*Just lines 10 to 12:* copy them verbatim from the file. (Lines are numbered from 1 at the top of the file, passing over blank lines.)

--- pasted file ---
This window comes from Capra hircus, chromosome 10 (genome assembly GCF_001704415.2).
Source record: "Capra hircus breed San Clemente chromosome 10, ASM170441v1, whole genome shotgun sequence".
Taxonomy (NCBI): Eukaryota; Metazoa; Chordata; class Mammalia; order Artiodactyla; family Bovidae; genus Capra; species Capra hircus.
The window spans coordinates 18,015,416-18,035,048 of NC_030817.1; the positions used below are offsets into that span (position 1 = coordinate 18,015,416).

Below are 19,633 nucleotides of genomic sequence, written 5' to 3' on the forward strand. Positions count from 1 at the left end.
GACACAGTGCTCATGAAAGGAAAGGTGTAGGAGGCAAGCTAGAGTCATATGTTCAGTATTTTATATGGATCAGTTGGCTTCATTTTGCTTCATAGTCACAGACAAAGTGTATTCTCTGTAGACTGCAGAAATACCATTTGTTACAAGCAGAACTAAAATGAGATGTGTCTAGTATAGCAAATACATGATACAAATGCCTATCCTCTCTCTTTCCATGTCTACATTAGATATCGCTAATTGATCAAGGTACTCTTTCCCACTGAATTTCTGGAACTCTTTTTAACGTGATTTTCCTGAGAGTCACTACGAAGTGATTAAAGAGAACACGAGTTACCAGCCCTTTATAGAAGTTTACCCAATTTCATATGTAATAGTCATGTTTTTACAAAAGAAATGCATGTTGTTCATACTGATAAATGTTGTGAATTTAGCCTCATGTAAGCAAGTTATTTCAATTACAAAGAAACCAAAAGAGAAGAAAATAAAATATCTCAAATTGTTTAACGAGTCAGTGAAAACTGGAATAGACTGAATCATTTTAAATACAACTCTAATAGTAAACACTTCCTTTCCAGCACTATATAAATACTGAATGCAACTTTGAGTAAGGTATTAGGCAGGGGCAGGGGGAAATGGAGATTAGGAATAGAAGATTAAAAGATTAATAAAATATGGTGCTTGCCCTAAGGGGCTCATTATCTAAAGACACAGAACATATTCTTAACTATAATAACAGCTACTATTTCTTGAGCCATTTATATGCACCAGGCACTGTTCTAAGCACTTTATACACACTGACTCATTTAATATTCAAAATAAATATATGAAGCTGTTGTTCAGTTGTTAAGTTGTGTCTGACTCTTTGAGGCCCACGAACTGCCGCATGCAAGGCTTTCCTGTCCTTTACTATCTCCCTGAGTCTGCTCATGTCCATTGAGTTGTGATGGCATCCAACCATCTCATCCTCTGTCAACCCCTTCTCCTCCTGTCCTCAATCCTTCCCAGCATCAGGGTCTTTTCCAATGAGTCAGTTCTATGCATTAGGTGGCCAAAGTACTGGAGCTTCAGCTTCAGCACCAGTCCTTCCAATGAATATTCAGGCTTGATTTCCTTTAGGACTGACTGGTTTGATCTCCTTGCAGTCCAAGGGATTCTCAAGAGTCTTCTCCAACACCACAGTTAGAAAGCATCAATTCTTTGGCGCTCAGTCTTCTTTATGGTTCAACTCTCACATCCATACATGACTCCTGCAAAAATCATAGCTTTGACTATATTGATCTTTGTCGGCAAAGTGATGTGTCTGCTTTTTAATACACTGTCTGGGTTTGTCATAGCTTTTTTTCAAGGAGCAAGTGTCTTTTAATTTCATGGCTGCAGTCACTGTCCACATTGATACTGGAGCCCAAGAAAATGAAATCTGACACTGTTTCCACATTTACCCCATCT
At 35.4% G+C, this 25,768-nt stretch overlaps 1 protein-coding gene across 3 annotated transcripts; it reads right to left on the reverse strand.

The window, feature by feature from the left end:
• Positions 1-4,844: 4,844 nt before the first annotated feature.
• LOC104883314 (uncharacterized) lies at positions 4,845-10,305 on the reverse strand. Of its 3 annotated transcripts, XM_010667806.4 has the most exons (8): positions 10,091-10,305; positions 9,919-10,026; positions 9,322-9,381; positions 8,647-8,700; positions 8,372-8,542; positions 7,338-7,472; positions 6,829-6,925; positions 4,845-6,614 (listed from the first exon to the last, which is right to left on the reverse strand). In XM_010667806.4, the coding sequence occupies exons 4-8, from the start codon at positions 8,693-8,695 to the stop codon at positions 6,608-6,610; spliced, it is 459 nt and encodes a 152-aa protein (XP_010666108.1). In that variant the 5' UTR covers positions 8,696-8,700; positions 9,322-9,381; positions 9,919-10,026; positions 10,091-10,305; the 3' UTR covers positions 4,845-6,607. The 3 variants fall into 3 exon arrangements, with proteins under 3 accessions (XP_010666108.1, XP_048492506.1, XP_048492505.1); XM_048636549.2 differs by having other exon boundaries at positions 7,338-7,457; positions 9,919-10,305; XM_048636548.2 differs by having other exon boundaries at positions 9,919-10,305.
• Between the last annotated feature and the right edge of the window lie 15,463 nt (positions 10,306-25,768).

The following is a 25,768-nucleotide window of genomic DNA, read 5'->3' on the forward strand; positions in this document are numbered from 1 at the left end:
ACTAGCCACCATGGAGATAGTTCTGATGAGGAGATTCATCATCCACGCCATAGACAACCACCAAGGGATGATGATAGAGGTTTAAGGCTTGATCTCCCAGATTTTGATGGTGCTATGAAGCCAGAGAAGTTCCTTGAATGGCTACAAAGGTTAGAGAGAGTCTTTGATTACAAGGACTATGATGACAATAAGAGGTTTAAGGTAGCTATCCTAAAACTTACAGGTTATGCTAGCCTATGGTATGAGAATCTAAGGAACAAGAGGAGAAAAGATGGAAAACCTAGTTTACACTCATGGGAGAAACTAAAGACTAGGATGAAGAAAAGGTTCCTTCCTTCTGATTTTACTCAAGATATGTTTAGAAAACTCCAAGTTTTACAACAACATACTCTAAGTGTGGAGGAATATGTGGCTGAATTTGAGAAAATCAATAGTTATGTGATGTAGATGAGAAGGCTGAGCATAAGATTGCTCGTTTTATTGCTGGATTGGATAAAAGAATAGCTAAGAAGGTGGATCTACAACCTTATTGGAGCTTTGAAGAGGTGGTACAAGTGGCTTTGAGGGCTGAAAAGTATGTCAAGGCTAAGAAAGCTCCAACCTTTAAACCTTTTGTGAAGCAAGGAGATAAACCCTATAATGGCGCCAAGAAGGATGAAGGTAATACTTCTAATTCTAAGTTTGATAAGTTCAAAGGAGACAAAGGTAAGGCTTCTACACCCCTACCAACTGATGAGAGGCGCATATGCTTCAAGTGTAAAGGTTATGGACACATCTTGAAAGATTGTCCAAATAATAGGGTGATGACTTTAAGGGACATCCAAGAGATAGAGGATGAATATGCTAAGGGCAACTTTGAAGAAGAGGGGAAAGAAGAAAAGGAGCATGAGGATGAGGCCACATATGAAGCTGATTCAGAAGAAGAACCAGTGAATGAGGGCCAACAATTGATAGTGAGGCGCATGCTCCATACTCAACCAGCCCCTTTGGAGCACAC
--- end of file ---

• LOC104883314 (uncharacterized) lies at positions 4,845-10,305 on the reverse strand. Of its 3 annotated transcripts, XM_010667806.4 has the most exons (8): positions 10,091-10,305; positions 9,919-10,026; positions 9,322-9,381; positions 8,647-8,700; positions 8,372-8,542; positions 7,338-7,472; positions 6,829-6,925; positions 4,845-6,614 (listed from the first exon to the last, which is right to left on the reverse strand). In XM_010667806.4, the coding sequence occupies exons 4-8, from the start codon at positions 8,693-8,695 to the stop codon at positions 6,608-6,610; spliced, it is 459 nt and encodes a 152-aa protein (XP_010666108.1). In that variant the 5' UTR covers positions 8,696-8,700; positions 9,322-9,381; positions 9,919-10,026; positions 10,091-10,305; the 3' UTR covers positions 4,845-6,607. The 3 variants fall into 3 exon arrangements, with proteins under 3 accessions (XP_010666108.1, XP_048492506.1, XP_048492505.1); XM_048636549.2 differs by having other exon boundaries at positions 7,338-7,457; positions 9,919-10,305; XM_048636548.2 differs by having other exon boundaries at positions 9,919-10,305.
• Between the last annotated feature and the right edge of the window lie 15,463 nt (positions 10,306-25,768).

The following is a 25,768-nucleotide window of genomic DNA, read 5'->3' on the forward strand; positions in this document are numbered from 1 at the left end: